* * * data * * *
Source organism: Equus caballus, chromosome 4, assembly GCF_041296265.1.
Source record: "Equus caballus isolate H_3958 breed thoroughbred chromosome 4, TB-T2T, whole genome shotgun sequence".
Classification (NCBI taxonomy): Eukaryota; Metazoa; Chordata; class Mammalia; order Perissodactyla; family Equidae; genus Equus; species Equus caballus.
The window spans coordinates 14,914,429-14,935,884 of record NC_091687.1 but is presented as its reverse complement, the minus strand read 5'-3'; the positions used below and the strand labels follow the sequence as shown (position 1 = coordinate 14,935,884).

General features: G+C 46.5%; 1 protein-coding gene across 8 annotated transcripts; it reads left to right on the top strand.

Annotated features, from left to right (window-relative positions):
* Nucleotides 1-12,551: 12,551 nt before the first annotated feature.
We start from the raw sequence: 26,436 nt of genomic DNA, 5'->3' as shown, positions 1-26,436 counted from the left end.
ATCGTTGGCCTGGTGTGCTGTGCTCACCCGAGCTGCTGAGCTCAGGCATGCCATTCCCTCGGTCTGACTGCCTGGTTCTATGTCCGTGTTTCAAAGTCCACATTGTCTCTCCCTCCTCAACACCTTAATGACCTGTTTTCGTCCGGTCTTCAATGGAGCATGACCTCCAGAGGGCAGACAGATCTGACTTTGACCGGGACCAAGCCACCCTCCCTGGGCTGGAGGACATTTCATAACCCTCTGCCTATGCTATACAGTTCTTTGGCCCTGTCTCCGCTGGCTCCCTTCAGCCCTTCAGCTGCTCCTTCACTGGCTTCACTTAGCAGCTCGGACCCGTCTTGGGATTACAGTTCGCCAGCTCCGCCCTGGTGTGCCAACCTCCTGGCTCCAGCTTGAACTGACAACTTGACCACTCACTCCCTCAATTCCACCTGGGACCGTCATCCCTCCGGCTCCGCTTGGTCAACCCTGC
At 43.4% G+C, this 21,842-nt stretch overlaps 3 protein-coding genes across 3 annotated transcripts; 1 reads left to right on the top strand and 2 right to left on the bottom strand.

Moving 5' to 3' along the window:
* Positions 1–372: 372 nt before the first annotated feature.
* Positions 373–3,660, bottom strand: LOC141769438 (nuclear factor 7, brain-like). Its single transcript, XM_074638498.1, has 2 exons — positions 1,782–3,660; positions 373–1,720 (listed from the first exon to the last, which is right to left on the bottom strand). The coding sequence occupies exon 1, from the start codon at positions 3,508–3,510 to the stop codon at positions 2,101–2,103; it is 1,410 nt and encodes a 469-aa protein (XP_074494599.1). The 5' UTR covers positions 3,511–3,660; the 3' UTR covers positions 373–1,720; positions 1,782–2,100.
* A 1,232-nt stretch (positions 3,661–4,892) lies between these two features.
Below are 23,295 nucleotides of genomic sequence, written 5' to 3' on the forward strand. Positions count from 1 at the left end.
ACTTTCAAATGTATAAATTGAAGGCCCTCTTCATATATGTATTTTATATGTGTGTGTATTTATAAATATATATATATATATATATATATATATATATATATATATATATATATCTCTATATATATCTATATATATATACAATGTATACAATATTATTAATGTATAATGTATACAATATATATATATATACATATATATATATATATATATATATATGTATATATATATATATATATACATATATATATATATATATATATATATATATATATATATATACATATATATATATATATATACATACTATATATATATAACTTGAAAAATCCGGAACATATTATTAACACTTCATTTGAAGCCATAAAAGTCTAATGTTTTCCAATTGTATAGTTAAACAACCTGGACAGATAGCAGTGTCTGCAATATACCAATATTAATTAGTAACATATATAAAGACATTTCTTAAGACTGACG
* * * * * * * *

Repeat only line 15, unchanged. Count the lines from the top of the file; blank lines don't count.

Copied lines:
Below are 23,295 nucleotides of genomic sequence, written 5' to 3' on the forward strand. Positions count from 1 at the left end.